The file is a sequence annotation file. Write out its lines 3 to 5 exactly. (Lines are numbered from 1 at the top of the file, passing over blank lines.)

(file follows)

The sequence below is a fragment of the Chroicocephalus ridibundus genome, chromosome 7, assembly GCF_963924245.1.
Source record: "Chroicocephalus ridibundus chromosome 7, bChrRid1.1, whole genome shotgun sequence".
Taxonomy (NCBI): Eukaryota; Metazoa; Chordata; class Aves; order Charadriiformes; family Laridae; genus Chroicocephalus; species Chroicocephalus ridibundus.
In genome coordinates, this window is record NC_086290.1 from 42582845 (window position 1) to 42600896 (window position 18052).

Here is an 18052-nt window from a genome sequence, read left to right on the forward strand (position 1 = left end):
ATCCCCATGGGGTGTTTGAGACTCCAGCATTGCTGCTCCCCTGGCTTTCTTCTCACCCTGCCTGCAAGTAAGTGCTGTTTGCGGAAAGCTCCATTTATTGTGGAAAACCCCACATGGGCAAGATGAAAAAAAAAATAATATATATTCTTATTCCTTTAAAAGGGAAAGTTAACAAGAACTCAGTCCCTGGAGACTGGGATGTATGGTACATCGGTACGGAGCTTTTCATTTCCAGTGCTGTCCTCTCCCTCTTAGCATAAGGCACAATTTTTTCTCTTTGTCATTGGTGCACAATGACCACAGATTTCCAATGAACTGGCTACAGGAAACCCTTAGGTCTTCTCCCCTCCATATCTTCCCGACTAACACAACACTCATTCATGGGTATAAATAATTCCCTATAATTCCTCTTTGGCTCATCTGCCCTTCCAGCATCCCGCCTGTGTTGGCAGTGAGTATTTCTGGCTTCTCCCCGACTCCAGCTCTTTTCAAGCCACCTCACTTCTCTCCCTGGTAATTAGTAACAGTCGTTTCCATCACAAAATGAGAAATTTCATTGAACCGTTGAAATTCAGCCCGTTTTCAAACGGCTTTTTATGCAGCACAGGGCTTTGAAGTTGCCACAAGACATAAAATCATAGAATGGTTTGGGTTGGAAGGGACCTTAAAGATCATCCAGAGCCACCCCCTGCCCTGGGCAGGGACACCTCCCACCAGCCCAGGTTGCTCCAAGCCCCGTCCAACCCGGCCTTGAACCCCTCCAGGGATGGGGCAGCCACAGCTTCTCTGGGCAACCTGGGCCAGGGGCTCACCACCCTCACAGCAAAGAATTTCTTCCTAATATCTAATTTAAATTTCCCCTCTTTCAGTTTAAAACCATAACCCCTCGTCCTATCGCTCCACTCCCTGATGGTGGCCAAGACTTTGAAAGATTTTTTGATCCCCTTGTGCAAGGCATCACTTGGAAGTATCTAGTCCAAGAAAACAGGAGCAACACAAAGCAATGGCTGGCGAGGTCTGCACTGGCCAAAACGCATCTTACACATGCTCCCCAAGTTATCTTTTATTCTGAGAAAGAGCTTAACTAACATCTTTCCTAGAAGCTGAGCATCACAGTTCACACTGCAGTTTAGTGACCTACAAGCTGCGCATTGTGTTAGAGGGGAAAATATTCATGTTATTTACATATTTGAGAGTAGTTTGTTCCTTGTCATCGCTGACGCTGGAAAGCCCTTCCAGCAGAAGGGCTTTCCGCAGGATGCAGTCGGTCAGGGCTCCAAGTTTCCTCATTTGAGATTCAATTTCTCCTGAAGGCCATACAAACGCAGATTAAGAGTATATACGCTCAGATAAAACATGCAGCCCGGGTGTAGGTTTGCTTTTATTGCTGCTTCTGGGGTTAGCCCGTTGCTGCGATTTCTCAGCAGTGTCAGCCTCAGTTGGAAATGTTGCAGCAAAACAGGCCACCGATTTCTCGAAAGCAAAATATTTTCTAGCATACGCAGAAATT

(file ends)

Taxonomy (NCBI): Eukaryota; Metazoa; Chordata; class Aves; order Charadriiformes; family Laridae; genus Chroicocephalus; species Chroicocephalus ridibundus.
In genome coordinates, this window is record NC_086290.1 from 42582845 (window position 1) to 42600896 (window position 18052).

Here is an 18052-nt window from a genome sequence, read left to right on the forward strand (position 1 = left end):